Finally, many writers have been asking me to offer my Showing versus Telling course again, so after three years, it's back due to popular demand. In my experience, few writers truly understand the difference between showing and telling. To write a strong story, an author must know the difference, must know how to do each with skill, and must be able to make wise decisions about where to show and where to tell. These abilities are key to every sentence in every story. The skillful manipulation of showing and telling makes settings vivid, brings characters to life, puts the reader in the middle of the action, emphasizes the most important ideas and moments, provides clarity, involves the reader, and conveys powerful emotions. Students have found this course extremely helpful.

Odyssey's online classes operate through five components:

  • Lectures and discussions: Lectures and discussions are scheduled for particular times, and students are expected to attend all of them at the scheduled times. Students receive access to these sessions through GoToMeeting.com. At class time, you call the class phone number and go to the appropriate Web site (no GoToMeeting account is required). The instructor will be live on the other end of the phone, giving the lecture, and your computer screen will become the instructor's blackboard, where various examples and notes will be displayed.

    By clicking on the appropriate icon, you can raise your hand, use the phone to ask a question, and listen to the questions of other students, who are all on the same conference call.

    Some sessions will involve more discussion, with students commenting on their experiences with the assigned work. You can get to know your classmates and form supportive friendships.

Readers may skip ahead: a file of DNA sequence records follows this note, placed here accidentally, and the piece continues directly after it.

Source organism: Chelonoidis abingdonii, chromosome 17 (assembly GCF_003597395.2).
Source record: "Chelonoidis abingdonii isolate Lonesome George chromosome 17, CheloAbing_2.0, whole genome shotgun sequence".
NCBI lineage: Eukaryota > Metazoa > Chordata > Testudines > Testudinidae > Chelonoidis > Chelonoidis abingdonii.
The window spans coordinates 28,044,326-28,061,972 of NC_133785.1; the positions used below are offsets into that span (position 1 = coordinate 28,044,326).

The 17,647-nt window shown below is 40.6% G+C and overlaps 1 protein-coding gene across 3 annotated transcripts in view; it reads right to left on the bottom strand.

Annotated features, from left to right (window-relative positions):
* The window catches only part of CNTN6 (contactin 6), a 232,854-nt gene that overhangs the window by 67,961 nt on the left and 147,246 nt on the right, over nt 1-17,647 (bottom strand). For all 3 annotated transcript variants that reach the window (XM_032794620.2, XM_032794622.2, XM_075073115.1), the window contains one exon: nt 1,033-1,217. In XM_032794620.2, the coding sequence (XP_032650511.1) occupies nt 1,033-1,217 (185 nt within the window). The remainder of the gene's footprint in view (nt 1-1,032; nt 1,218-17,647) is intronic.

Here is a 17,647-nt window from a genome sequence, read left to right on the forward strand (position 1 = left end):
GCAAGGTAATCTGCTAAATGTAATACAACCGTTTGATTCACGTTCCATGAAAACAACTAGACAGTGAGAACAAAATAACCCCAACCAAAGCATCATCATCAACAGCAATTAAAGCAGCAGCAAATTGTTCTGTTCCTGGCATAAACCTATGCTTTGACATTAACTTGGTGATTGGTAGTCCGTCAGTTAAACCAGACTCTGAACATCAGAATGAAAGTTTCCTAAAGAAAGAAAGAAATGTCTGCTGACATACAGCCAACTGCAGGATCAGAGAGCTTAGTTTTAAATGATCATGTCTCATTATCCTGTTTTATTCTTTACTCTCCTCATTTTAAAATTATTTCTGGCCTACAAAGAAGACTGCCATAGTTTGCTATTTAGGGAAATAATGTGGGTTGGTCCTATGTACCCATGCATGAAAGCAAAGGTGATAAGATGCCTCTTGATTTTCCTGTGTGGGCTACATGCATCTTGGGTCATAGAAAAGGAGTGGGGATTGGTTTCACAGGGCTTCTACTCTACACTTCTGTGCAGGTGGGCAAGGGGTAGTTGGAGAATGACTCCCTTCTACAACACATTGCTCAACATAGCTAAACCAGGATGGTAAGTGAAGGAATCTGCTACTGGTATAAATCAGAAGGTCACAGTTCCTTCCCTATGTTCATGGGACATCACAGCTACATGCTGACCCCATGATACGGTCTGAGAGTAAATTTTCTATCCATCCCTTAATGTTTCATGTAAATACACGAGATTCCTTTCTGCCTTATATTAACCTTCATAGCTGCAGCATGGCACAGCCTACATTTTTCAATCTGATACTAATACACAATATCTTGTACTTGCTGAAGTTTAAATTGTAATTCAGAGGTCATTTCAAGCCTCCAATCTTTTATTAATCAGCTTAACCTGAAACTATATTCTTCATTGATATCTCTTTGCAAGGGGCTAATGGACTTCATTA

• Class materials: Supporting materials are posted on a Yahoo Group, which you will be asked to join when you enroll in the class. You will be required to print out some materials, so you can refer to them during lectures.

  • Writing exercises and assignments: Homework will be assigned at each class meeting and must be completed by the due date. In most courses, you will also offer feedback on some of your classmates' work, and they will provide feedback on your work.

  • Communication with the instructor: Since class sizes are small, you'll have plenty of opportunity to ask questions and discuss issues with the instructor. The instructor will be providing in-depth feedback on your work and offering suggestions and advice. The instructor will also have a one-on-one meeting with each student.

  • Communication with me: If I am not the instructor of the class, I will still be sitting in on the class to provide technical support to the instructor. I will be reading the applications and making admissions decisions, coordinating the dissemination of advance materials, setting up the Yahoo Group, providing support if you have technical problems, and making myself available by email and phone if you have questions or problems of any kind during the course.

Our classes are for writers serious about improving their writing. Whether you're a beginner or a published writer, you'll be able to find an Odyssey Online Class to help you attack your weak areas and take your writing to the next level.

Here are some other details about the courses:

  • Class size: Limited to 14 students, unless otherwise announced.

  • Instructors: Top authors, editors, and agents serve as instructors for Odyssey's online classes. You can find information about the instructor of each course on the specific class page. I teach one course per year.

  • Time requirements: Make sure you check the specific class page to find out when lectures will be held. You need to attend class at those times.

    An estimate of the amount of time homework assignments will take is also provided on the specific class page.

  • Work requirements: Assignments may include readings, writing exercises, critiquing, and writing and revising your fiction. See the specific class page for more details.